The title track, which falls mid-way through All Melody, takes the techno side of the record to its outer reaches. Its hypnotic blend of programmed and improvised electronic music calls to mind the softer side of Floating Points’ Elaenia. Elsewhere, we find tracks reminiscent of Frahm’s solo piano output. ‘My Friend the Forest’ and ‘Forever Changeless’ feel like uncovered secrets in amongst All Melody’s intricate soundworld. Perhaps the most stunning track on the record, though, is ‘Human Range’. Opening with a glacial synth pad, a vocal-inflected trumpet sighs into oblivion, before a choir and string section root the track to their gorgeous harmonies and whimsical melodies.

Not to give anything away about how all of this is delivered live, Frahm’s performance of All Melody at Manchester’s Albert Hall earlier this year was phenomenal – surely one of the venue’s finest gigs of 2018. With a rare second chance to catch the show, it’s currently sitting at the top of our musical to-do list for 2019, and should probably be at the top of yours, too.

Nils Frahm at Albert Hall, City Centre 17 February 2019 Tickets from £33 Book now

What's on at Albert Hall

Manchester Psych Fest 2024

Manchester Psych Fest, the UK’s trailblazing psychedelic music and arts festival has announced a massive bill for its 2024 edition.

from £45.20

Where to go near Nils Frahm at Albert Hall

NQ64 Manchester Peter St
NQ64 Manchester Peter St

NQ64 Peter Street is the latest venue from the team behind the original (and excellent) NQ bar, offering up video games, high-quality drinks and a great, friendly atmosphere.

City Centre

Right next to Manchester’s Albert Hall, Sakana is a casual Japanese restaurant downstairs, with a fancier Pan Asian on the first floor.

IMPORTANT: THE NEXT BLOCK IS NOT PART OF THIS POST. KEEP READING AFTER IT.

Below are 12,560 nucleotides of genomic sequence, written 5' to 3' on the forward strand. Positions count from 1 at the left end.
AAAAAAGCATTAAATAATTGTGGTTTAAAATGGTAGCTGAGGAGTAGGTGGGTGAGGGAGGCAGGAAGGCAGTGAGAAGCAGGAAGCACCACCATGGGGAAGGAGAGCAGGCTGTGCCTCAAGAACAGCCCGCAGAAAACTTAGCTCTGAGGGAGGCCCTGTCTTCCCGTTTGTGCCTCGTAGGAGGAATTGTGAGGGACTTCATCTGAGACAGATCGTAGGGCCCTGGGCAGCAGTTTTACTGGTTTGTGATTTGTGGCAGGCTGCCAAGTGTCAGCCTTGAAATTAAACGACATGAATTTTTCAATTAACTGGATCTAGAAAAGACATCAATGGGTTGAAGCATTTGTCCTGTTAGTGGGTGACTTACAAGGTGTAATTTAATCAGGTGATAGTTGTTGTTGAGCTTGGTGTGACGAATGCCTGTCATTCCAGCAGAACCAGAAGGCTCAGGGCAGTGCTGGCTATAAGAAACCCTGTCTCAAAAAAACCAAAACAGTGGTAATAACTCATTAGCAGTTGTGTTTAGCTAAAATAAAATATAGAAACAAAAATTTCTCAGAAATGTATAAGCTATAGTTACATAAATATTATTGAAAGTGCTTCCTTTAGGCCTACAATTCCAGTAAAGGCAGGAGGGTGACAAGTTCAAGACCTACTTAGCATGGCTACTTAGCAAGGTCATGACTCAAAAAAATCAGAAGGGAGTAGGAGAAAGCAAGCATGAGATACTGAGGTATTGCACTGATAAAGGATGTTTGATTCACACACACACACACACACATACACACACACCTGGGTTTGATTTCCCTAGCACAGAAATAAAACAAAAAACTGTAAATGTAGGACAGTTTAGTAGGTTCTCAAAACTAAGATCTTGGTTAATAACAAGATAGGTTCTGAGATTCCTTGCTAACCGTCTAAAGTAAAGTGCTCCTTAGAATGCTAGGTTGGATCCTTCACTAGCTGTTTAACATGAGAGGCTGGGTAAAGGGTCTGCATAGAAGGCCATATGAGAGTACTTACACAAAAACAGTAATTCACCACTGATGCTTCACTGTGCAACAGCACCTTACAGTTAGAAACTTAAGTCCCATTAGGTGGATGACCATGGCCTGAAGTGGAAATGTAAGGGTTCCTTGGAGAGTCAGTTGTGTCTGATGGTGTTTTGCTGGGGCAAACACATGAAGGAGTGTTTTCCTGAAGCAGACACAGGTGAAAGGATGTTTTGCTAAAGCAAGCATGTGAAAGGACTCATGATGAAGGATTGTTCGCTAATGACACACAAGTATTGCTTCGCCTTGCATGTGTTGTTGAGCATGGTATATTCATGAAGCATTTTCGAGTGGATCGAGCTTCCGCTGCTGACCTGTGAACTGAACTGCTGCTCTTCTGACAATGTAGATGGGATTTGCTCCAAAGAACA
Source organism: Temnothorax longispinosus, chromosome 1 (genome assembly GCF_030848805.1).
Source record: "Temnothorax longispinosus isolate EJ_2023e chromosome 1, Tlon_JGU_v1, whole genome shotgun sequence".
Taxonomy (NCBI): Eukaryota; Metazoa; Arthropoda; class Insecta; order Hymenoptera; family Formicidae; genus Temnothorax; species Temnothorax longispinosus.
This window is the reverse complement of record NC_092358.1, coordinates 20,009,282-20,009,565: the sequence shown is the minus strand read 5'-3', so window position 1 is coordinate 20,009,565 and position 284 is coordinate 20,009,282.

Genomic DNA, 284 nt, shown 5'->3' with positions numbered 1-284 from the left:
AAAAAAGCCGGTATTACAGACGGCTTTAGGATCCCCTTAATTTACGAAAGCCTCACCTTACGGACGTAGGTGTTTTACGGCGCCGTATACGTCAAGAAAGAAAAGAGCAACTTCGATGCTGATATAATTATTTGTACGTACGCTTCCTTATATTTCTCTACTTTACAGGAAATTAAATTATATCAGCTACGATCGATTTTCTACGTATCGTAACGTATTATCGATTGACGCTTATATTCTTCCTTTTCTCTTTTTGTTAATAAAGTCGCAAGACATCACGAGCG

Rudy's Neapolitan Pizza
Rudy’s Neapolitan Pizza

Rudy’s Neapolitan Pizza serve up pizza which has received worldwide acclaim and now have six branches across the UK including this on Peter Street.

The French - One of Manchester's finest restaurants - Creative Tourist
City Centre
Adam Reid
at The French

The French is one of Manchester’s most highly regarded restaurants. Head chef Adam Reid has a real grasp on what makes Manchester tick. A less fussy, more relaxed, and, at times, gloriously silly restaurant.


Forty-Seven is a luxury boutique hotel on Peter Street in Manchester city centre, above the high-end Indian restaurant Asha’s.


Asha’s serves modern north-west Indian cuisine in luxurious surroundings.

Manchester Smokehouse | Bars and Restaurants in Manchester
City Centre
Whiskey Down Manchester

Spread across two levels beneath Lloyd Street, enter Whiskey Down Manchester through a sunken iconic purple door into the Cabaret Lounge, where over 100 Whiskeys from all over the world are served. 

What's on: Music

Open Deck at Band on the Wall

Bring your records for a spin at our Open Deck session this Saturday! If you’ve bought some new vinyl from a local record shop this week, just show your receipt at the bar to get yourself a free 9” pizza!

the artist
Waxahatchee at New Century

Mercurial singer-songwriter Katie Crutchfield AKA Waxahatchee performs at New Century in support of her new album, Tigers Blood.

from £29
Festivo Winds
Festivo Winds at Low Four

One of the UK’s most exciting young wind quintet’s brings an eclectic programme to Low Four studios.

from £5.00

Culture Guides

Rebecca Watson author photo
Literature Events in Manchester and the North

In between working out, then working through, your holiday reading pile this summer, find inspiration for your next bookish acquisitions from our selection of live events and exhibitions.